Alumni Q&A: Inspiration From The Nursing Frontlines
Feb. 26, 2021
SHSU Media Contact: Hannah Haney
Breann Emshoff received her Bachelor of Science in Nursing from Sam Houston State University in 2019. Upon graduation, this Tomball, Texas, native became the first in her family to pursue a career in healthcare. Today, she works full-time as a bedside nurse on a neuro/COVID medical surgical floor at the Houston Methodist-The Woodlands Hospital. According to her direct supervisor, Emshoff is a shining star in her unit and has already received multiple accolades, including being named one of the “Top 150 Nurses in Houston” by the Houston Chronicle.
“We are thrilled to recognize and highlight Breann as an outstanding nurse from our organization and alum from SHSU,” said Sarah Fleming, associate chief nursing officer at the hospital. “Breann’s enthusiasm and positivity is infectious. She is a leader on her unit. She supports, guides and drives patient outcomes with her team. She is their cheerleader and biggest fan,” Fleming said. “She brought light to 2020 and was recognized as a Good Samaritan Award winner for 2020. This is a huge honor for new nurses and is an award where the nomination comes from her peers.”
Now, as she continues to embrace her role as a nurse, Emshoff reflects on her healthcare journey with Today@Sam.
T@S: Current Occupation/Where do you work?
BE: RN II at Houston Methodist-The Woodlands Hospital
T@S: What are your work hours?
BE: I work full time on my unit, which means I work a minimum of three 12-hour shifts in one week.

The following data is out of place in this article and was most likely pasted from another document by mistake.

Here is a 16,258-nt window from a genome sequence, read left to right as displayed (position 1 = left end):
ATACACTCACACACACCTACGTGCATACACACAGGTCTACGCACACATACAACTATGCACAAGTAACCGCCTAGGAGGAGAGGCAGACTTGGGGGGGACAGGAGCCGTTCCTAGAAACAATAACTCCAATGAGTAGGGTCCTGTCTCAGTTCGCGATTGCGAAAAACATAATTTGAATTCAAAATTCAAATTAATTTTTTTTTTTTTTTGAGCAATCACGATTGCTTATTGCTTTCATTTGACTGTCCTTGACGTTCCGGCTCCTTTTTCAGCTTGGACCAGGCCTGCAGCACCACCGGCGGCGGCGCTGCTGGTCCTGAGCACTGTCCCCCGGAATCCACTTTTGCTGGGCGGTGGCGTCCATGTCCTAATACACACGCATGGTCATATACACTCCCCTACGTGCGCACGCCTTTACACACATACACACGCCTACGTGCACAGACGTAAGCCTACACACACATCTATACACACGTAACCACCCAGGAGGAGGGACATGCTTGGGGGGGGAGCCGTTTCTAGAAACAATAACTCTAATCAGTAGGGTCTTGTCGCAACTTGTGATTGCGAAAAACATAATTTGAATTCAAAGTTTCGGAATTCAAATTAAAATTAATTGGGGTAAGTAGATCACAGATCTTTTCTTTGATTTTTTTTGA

T@S: When did you decide you wanted to enter the medical field?
BE: I knew I wanted to join the medical field around sophomore year of high school. Nursing really peaked my interest during my senior year which allowed me to begin college directing my courses and line of study towards a Bachelor in Nursing degree.
T@S: What do you love about it?
BE: I love that the medical field is challenging and ever changing. I enjoy medicine and what it is capable of accomplishing. I wanted a career where I could not only help people but show up to work and no two days would be the same. I wanted something where I would be able to tackle a new challenge of a different situation almost every time I’d step into work. A career where I’m always learning and adapting to situations and different trends. Nursing definitely meets all those criteria for me.
T@S: Thoughts on being named one of the Top 150 Nurses in Houston?
BE: The moment I heard the news was absolutely unreal. A complete dream. I truly thought it was a mistake. Somehow, someone saw something in a very young and self-doubting nurse that she didn’t see in herself. My favorite part of this process is this award has made me realize that I’m doing something right and has allowed me to have confidence in myself as a nurse and in my patient care. This award proved to me that I am capable of providing excellent, compassionate care to others and for that I am so grateful.
T@S: What have been the challenges of working as a nurse during COVID-19?
BE: Working during the pandemic has branded an emotional, physical and mental fatigue on myself and my peers. The constant anxiety of what uncertainty we may face during our 12+ hour shift, being terrified of bringing something home to our loved ones, attempting to adapt to continually changing hospital policies, the lack of proper PPE, low staffing and higher acuity patients with higher expectations from patients, physicians and management are just some of the challenges that healthcare workers have faced.